Why is Cleveland a disaster? Warty.

      See? It’s so easy.

      1. If only the rest of life could be so simple.

    2. That’s only half true!

  3. http://fox8.com/2012/11/22/org…..rt-stores/

    Welp, I guess my country bumpkin-self will just have to enjoy the diverse products I can buy at WalMart, 24/7.

    1. http://www.alamhof.org/

      And Tuscumbia, Alabama has a Music Hall of Fame, as well. And we’d gladly induct Rush if they’d just record something in our state.

    2. Strange that my city hasn’t collapsed entirely by all of the Walmarts here.

  4. in a time when other city markets have diversified to the point where the food is a minor feature in the interest of more profits, we have – and will continue to – resist that trend. That’s one of the benefits of private ownership. We’re about service, rather than profits.”

    JUMPING BUTTERBALLS!

    *weeps, beats head on desk*

    1. I got that reaction too. It’s officially the stupidest thing I have ever heard a Clevelander say, even ahead of “Let’s draft Brandon Weeden in the first round.”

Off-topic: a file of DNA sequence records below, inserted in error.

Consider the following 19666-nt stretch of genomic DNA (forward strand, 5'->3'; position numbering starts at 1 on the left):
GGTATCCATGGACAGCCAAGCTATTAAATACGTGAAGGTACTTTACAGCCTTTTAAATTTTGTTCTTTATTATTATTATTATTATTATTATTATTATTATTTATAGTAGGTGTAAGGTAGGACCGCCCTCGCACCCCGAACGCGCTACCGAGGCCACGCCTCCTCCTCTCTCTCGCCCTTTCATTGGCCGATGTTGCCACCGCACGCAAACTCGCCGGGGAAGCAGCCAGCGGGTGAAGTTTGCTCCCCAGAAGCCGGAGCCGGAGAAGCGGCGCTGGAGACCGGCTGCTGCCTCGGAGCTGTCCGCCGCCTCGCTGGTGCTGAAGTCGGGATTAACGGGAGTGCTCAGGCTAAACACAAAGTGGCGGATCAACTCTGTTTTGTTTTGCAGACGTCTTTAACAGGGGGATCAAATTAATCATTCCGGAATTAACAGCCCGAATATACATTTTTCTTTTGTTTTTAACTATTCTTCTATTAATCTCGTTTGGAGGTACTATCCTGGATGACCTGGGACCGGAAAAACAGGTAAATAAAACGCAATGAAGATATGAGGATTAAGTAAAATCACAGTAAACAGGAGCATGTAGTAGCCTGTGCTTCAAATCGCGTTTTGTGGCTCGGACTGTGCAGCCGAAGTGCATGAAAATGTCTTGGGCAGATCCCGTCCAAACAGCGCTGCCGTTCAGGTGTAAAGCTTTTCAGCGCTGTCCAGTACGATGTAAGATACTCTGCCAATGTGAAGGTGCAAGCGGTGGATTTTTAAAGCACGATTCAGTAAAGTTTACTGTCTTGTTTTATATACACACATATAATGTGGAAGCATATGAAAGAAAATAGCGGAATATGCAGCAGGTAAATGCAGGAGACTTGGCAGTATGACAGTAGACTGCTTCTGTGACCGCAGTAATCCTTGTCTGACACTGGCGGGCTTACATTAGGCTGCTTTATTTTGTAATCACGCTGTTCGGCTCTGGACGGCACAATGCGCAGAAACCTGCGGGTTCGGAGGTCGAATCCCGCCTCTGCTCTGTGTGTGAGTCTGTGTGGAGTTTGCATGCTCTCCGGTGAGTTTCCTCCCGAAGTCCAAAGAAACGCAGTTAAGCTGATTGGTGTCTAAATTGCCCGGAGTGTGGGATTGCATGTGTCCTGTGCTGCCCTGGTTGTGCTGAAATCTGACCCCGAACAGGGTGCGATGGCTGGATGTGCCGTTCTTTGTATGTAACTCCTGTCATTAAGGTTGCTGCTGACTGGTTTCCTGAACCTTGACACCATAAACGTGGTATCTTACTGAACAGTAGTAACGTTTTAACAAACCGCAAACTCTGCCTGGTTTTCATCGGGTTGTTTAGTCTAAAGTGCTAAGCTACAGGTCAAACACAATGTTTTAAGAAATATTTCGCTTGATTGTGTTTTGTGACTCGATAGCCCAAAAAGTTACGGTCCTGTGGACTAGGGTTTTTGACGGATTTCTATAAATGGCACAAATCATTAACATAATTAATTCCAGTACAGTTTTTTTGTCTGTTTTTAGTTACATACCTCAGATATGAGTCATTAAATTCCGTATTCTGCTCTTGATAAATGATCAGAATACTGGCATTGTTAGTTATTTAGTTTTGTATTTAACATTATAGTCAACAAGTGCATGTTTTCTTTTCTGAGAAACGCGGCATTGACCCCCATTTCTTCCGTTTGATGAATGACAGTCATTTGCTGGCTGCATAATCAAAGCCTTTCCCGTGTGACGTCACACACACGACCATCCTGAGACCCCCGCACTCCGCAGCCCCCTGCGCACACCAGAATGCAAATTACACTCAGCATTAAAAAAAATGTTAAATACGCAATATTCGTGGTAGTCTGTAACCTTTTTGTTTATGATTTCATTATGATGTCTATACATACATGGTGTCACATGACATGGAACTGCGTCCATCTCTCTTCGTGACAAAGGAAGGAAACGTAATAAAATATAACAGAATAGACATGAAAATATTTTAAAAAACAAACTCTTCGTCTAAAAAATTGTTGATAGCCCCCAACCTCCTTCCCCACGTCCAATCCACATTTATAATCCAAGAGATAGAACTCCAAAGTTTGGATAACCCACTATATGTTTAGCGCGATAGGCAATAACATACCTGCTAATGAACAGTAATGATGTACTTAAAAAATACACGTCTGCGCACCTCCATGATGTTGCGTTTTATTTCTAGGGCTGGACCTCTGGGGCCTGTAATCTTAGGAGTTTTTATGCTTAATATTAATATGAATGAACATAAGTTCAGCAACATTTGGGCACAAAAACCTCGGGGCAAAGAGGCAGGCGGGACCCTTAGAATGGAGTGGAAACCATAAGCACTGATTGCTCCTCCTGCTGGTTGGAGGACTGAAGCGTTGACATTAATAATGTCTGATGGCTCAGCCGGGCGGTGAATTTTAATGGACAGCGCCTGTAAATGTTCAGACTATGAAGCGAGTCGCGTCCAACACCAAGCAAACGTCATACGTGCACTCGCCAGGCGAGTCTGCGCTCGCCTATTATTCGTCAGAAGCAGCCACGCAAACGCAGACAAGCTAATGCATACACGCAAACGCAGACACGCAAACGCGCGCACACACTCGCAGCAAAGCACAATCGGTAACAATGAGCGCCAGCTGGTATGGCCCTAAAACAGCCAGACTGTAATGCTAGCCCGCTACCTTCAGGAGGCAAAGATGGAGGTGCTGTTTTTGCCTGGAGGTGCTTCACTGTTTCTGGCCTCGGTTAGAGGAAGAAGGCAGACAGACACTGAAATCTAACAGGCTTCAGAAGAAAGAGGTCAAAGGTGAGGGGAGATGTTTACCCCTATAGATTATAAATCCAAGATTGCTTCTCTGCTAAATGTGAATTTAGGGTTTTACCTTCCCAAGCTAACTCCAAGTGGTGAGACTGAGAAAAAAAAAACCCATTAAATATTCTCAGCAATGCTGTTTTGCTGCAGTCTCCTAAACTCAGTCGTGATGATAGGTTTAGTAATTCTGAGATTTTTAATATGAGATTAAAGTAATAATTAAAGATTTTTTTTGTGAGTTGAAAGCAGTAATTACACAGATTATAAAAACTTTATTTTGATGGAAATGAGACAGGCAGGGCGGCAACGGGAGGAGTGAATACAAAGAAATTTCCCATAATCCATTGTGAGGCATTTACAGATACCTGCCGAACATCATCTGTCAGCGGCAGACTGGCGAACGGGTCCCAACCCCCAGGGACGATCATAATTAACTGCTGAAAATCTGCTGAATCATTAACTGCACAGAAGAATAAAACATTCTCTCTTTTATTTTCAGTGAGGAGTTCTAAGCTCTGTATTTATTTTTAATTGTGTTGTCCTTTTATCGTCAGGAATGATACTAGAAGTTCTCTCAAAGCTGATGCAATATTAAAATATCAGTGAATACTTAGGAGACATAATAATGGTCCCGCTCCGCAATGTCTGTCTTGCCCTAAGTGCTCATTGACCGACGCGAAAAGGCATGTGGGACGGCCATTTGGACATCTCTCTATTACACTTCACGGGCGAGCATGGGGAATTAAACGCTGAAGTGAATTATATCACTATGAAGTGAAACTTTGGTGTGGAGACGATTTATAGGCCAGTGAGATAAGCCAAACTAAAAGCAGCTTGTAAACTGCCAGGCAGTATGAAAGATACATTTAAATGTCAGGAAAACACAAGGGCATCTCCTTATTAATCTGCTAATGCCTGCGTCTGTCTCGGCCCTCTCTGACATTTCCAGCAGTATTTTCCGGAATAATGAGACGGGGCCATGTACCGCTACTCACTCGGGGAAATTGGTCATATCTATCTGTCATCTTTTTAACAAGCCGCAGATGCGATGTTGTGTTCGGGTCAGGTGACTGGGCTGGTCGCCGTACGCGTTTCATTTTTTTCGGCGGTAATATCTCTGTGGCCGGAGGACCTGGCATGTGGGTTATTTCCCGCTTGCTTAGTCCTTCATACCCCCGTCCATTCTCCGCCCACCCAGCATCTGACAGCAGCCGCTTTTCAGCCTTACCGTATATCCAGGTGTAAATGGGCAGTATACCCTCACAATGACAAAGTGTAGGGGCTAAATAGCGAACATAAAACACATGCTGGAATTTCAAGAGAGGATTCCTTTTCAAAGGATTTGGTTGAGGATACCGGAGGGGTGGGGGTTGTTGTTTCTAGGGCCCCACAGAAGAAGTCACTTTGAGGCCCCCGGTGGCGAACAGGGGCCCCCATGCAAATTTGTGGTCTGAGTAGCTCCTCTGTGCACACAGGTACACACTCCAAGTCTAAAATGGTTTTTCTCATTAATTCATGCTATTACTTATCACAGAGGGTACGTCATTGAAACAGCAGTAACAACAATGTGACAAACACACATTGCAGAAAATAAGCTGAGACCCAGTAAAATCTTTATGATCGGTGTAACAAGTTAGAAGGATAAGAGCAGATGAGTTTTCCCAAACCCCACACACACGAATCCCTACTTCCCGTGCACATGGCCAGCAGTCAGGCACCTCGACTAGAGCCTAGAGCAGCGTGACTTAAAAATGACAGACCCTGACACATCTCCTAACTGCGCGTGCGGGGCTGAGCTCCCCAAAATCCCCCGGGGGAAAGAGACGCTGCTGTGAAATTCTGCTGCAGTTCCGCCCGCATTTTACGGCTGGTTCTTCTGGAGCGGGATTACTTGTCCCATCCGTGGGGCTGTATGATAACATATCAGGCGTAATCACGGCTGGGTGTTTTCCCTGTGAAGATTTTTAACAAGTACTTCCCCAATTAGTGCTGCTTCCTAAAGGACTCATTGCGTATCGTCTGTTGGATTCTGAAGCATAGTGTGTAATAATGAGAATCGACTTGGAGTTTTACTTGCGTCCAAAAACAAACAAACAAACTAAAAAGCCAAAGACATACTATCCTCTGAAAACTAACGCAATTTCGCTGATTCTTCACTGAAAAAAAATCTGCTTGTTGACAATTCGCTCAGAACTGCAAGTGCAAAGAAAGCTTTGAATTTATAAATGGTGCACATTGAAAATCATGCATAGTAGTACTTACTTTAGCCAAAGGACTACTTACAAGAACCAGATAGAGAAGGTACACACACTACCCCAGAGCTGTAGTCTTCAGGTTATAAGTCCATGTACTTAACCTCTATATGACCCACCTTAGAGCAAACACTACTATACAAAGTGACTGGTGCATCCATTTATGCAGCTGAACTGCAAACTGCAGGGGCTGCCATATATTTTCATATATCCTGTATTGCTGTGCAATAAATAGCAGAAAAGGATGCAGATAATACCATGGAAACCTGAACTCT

5. “Whatever you do, be sure to not actually make money. Because if you turn a profit once, those bastards will expect you to do it every time.”

  6. OT, but I missed the PM links:

    Forbes on Ron Paul’s emotional blackmail of America by asserting the right of secession.

    For the life of me I don’t understand why people think that because a government is democratic it can never become abusive or that the democratic process can never become useless and unresponsive when it comes to remedying these problems.

    1. Because many people are stupid. See? That’s as easy as ProL’s Warty answer above.

    2. http://en.wikipedia.org/wiki/Battle_Cry_of_Freedom

      I think it goes back to the “Battle Cry of Freedom,” which over and over labels the Confederate nation as traitors. It was a very popular anthem during the Civil War, and it helped to build morale in the North in support of the war.

      Overtime, it and other Union propaganda helped to build the popular notion of a central, unified nation as opposed to a loose federation of states.

      1. The song was also the anthem for Lincoln’s re-election campaign. So, it held a sentimental value for people after he was assassinated.

    3. Is there a fundamental right to secede? Sure there is, in the same way that robbing your neighbor’s house can be justified as a fundamental right if you are starving. It’s not the abstract right in question, but when it should be applied.

      So Michael Peck is Tony?

      1. robbing your neighbor’s house can be justified as a fundamental right if you are starving.

        NO THE FUCK IT CANT.